Chantel Baker served a dual purpose on the witness stand Wednesday.
To prosecutors, Chris Cook's onetime girlfriend was the victim of a brutal assault, choked and battered by a jealous boyfriend, only to recant her story days later out of guilt and fear that she could ruin the Vikings cornerback's career.
To Cook's defense attorneys, she was violent and destructive when she attacked Cook at his Eden Prairie townhouse Oct. 21, then lied that he'd choked her to ensure he'd spend the night in a jail cell.
Despite each side's spin, it's up to the jury to interpret the testimony of the 21-year-old Virginia college student, who recounted her story on the opening day of Cook's trial on charges of felony domestic assault and third-degree assault in Hennepin County District Court.
Prosecutors say Cook, 25, twice choked and "walloped" Baker during the 1:30 a.m. argument, bruising her face and tearing her eardrum. Three weeks after the incident, Baker backpedaled, saying she lied about being choked because she was angry at him.
During opening arguments, Assistant Hennepin County Attorney Sarah Hilleren said Cook called Baker from jail less than 12 hours after he was arrested and told her he was going to miss his game against the Green Bay Packers because of her, compelling her to change her story.
The version Baker originally told police, Hilleren said, is likely true.
"This is about the defendant's jealousy and rage, and it is about Ms. Baker's misplaced guilt," Hilleren told the jury.
Cook's attorney, David Valentini, told the jury the evidence will show that Baker was lying about being choked, and any other injuries inflicted on her were the result of Cook defending himself after she sucker punched him, threw multiple lamps in the house and tore out three of his dreadlocks -- one of which she kept. They say Cook, for whom fast reflexes are a job requirement, only turned and struck Baker when she threw a high-heel shoe at the back of his head, leading him to believe it was a weapon.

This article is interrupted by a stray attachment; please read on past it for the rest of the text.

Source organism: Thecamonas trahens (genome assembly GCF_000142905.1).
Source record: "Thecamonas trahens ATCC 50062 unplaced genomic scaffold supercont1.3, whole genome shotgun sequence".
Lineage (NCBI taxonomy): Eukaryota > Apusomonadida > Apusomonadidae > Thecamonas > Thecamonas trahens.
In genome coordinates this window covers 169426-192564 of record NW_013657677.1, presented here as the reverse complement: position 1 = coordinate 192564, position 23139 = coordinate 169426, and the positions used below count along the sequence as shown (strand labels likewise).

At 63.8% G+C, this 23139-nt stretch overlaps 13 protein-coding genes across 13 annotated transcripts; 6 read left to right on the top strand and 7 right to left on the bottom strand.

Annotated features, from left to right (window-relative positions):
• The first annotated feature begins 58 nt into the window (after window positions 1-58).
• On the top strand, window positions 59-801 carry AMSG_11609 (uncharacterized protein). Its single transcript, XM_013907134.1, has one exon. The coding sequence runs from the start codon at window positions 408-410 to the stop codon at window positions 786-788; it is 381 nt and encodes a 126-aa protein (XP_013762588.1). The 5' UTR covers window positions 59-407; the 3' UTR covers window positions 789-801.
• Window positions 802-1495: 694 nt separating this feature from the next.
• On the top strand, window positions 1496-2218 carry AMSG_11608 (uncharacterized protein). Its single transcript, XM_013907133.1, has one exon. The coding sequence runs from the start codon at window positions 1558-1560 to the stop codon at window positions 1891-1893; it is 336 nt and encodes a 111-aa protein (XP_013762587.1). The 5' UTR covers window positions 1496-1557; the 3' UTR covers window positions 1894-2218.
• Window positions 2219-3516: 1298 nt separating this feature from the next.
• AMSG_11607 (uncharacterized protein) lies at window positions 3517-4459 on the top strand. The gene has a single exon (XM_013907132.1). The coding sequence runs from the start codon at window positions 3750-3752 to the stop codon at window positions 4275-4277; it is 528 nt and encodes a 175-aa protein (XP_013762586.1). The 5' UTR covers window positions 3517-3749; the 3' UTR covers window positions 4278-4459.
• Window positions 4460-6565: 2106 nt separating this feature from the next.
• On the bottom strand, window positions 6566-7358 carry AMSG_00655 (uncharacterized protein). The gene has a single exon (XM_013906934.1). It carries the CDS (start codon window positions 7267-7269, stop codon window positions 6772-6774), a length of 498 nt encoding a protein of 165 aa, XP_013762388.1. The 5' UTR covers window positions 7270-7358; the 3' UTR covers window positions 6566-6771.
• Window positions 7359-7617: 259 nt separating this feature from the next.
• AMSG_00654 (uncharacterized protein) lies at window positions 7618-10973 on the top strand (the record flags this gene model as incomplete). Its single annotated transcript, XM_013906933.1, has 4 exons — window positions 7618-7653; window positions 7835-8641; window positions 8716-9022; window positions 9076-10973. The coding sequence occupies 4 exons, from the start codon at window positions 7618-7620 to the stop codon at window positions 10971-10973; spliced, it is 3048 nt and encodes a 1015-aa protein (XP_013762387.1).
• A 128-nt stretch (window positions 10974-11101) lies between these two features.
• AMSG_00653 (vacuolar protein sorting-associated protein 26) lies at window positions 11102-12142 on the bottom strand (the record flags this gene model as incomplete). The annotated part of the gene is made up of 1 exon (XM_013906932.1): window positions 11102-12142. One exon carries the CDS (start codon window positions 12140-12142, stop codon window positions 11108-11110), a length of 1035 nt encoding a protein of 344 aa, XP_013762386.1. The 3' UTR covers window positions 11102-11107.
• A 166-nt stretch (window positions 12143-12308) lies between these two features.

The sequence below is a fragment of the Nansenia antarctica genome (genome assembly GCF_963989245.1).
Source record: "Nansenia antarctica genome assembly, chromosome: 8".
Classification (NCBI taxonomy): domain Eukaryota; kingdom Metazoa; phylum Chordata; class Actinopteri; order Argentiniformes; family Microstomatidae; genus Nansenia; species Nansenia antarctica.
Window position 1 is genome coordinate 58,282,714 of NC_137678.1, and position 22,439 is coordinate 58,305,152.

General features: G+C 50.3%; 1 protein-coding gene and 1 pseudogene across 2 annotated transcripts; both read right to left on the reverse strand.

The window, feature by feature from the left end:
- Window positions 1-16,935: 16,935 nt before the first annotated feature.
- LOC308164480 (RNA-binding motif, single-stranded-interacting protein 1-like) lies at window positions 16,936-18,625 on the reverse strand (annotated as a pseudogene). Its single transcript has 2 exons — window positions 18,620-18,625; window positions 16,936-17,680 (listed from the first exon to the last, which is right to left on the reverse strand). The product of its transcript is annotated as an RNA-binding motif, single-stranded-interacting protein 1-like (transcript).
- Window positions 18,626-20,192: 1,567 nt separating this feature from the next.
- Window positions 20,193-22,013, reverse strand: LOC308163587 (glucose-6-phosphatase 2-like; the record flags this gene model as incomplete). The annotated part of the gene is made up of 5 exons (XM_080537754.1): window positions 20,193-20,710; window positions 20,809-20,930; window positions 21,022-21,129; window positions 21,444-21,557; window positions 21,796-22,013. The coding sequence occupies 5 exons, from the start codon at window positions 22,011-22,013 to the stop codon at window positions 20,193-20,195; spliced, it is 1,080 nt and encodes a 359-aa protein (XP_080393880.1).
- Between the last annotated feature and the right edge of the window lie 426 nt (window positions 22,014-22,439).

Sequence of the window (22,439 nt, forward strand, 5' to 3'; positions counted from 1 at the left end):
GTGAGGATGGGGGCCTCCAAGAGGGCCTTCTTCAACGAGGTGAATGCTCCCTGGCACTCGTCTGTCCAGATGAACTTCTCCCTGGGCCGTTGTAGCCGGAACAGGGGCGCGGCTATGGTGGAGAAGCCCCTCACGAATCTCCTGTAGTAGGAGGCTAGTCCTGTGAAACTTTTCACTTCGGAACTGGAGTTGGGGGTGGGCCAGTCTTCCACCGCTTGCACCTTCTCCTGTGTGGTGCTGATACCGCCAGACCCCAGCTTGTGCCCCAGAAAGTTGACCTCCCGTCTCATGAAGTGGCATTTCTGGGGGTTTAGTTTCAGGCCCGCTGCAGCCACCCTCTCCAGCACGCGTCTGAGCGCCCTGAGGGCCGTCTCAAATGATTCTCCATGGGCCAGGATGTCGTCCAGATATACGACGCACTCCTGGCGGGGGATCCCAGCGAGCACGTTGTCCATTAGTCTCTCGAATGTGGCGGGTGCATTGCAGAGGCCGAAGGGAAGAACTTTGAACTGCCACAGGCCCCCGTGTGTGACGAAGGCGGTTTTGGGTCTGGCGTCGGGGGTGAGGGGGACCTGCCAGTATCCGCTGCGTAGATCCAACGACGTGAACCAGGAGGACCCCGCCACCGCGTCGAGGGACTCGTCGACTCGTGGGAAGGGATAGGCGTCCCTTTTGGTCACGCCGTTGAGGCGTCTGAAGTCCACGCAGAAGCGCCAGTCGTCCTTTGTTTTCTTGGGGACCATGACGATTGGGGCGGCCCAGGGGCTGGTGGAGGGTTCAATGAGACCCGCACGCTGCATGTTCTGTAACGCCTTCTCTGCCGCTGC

"She told police 'I lied about the choking.' Ms. Baker came clean and the government didn't," Valentini said.
Under cross-examination, Baker admitted she had fabricated the choking story when police arrived.
"At that time of the night, I wanted him to go to jail," she testified. "I figured saying anything in my power would get him to go to jail that night."
It was the first time the two had seen each other since Cook's arrest. Cook, whose hair is now shorn close, held a hand to his face for much of Baker's testimony. She only made eye contact when asked to identify him.
Fueled by jealousy
Baker, who studies fashion merchandising at Old Dominion University, testified she'd been dating Cook for about 10 months. The evening of Oct. 21, Baker, Cook, Cook's roommate, William Grishaw, and Grishaw's brother piled into a limousine, went out to eat and later stopped by Schiek's strip club in downtown Minneapolis. Cook bought everyone a lap dance, and she testified that she became angry after his appeared to have taken too long.
The two argued and Cook snatched her phone from her hands and went inside, she said. It was there, she said, that he found text messages from her ex-boyfriend. Valentini said Cook, who was preparing to propose that weekend, was "deflated" when he saw the messages.
The two continued fighting back at the townhouse. Neighbors who heard the commotion called police.
Five days later, she contacted an Eden Prairie police investigator to explain that she had struck Cook as well, because she "didn't think it was fair" to tell one side of the story. She told police she threw the lamp first, and also threw the first punches at Cook, who was only trying to restrain her. Most importantly, she said, she was never choked.
But Hilleren said Baker reported the choking that night not only to police, but also a doctor, nurse and paramedic who examined her. The next morning, she was reluctant to leave Minneapolis despite her parents' orders. She wanted to stay and greet Cook when he got out of jail because of her guilt.
"Were you concerned about his career prospects?" Hilleren asked.
"Yes," Baker said.
"Are you still concerned about his career prospects?"
Testimony continues Thursday.
Abby Simons • 612-673-4921